In 2001, I was working and living in Hong Kong. As I’ve always done, I took advantage of this opportunity to see and do as much as I could.
One of my family’s visits was to Hong Kong’s Victoria Peak, which is a tourist spot and the highest (or one of the highest) publicly accessible spots in the former British colony (red arrow above). Victoria Peak is named after the late monarch, Queen Victoria. Hong Kong is a curious mix and clashing of British and Chinese culture.
We went to “The Peak” with some friends – Bill and Maria. Our daughters had met the first day of school and became fast friends. After dinner, we had a bit of time to wander around the platform.
The inset photo shows the approximate location of where I took some photos. I think it’s been changed, because I recall shooting between horizontal rails, but I don’t recall glass panels.
GETTING THE SHOTS
I had two cameras with me, because I usually did and still do. One of the camera was my 1937 Zeiss Ikon Ikonta 520/2, which uses 120 roll film and gives you 6×9 negatives.
This Ikonta had an f/4.5 10.5cm Carl Zeiss Jena Tessar – one of the sharpest lenses that I’ve encountered. It’s a great camera, although slow to use. I used a cable release, and I guessed on the framing for each shot, because trying to use this camera’s viewfinder at night proved to be fruitless.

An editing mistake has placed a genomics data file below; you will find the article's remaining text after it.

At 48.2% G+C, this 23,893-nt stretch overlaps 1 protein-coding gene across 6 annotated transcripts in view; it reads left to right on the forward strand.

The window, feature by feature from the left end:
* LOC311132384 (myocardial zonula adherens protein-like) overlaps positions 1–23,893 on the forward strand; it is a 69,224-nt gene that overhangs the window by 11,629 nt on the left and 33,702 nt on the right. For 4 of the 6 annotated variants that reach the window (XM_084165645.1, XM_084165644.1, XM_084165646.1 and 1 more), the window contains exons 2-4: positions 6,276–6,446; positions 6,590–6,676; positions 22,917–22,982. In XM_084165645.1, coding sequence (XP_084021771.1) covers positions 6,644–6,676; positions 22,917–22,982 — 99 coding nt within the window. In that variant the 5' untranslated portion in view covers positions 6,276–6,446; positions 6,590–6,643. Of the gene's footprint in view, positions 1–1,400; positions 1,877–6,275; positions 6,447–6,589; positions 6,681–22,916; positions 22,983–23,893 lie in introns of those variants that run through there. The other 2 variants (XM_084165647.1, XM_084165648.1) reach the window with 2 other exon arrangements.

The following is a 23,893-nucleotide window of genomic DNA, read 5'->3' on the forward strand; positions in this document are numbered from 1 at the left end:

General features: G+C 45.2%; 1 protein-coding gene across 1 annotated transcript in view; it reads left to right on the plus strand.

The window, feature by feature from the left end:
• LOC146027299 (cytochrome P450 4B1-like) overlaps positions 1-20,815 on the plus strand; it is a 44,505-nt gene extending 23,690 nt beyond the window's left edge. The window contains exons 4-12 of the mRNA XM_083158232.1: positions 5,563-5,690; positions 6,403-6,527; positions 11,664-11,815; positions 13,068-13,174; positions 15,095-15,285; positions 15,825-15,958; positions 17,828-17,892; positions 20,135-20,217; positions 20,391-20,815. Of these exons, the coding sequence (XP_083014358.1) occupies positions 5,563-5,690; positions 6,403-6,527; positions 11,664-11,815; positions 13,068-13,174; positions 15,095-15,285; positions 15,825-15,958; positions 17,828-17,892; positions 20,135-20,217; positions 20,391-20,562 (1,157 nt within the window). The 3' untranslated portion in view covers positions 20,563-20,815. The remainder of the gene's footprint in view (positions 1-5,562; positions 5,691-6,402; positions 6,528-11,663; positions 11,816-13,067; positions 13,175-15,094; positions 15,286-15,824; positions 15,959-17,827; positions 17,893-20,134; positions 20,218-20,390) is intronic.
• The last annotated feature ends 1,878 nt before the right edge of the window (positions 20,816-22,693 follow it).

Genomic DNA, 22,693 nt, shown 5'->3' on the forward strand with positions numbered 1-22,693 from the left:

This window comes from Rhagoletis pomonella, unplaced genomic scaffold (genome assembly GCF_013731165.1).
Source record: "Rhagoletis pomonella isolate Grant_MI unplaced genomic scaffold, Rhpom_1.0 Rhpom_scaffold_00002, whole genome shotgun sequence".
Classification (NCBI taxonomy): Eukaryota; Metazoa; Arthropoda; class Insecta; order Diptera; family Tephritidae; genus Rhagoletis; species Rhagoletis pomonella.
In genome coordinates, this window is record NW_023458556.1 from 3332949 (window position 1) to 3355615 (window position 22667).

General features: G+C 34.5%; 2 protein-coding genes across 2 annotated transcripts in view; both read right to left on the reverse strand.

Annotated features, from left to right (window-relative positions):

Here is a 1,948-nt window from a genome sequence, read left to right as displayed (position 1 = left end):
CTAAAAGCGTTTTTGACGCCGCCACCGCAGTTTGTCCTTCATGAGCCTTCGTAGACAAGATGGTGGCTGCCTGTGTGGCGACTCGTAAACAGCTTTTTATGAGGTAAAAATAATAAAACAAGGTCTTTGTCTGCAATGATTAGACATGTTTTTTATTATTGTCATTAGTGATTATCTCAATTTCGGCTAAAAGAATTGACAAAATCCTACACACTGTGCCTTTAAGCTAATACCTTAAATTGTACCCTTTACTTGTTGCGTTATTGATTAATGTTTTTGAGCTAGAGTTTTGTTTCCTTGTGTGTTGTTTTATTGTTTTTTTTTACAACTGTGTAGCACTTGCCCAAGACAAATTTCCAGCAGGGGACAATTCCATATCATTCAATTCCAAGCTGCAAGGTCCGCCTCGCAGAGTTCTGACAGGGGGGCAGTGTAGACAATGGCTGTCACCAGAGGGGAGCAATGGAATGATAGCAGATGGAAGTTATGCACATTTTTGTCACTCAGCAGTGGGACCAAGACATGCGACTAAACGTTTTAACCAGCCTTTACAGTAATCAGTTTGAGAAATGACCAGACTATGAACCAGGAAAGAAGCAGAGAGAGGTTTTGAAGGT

The Ikonta was loaded with Fuji Reala, a 100-speed print film. I can’t recall if I had a light meter with me, and it would have been useless, because it was about 9 p.m., and darkness had fallen across the city a couple of hours earlier.
I recall setting the lens at f/8, and focus at infinity. I estimated exposure at about 10 seconds. I did a referee count with my right hand of 10 seconds per shot. I had a small tripod with me, and that turned out to be an excellent decision, particularly when you’re doing timed exposures at night surrounded by hundreds of people. I moved around the platform, and each photo was taken about 10-15 feet from the other.
A couple of days later, I had the film processed, and as I leafed through the photos, it occurred to me that I might be able to put them together to create a panoramic image.
I figured it would be a simple matter of stitching three shots. I selected the three photos that I thought might work. Should be an easy peasy job, right?
No. It wasn’t.
The reality was that it took me hours to accomplish this. The main issue was that I had shot three different photos from three different locations on the platform without intending to create a panoramic image. That’s not how you plan this type of photo.
First, I scanned them as high-resolution 1,600 dpi TIFFs, using my very reliable and still excellent Epson Expression Pro 1600 flatbed scanner, which has holders for 120 film.
The final scans were each roughly 5,200×3,400 and roughly 50MB.
What you see below are the three uncropped photos.
My challenge was to get them into a single image. I had no idea of where these photos would align.
Now, it was time to get to work. My working canvas in the image editor was 15,700×5,110.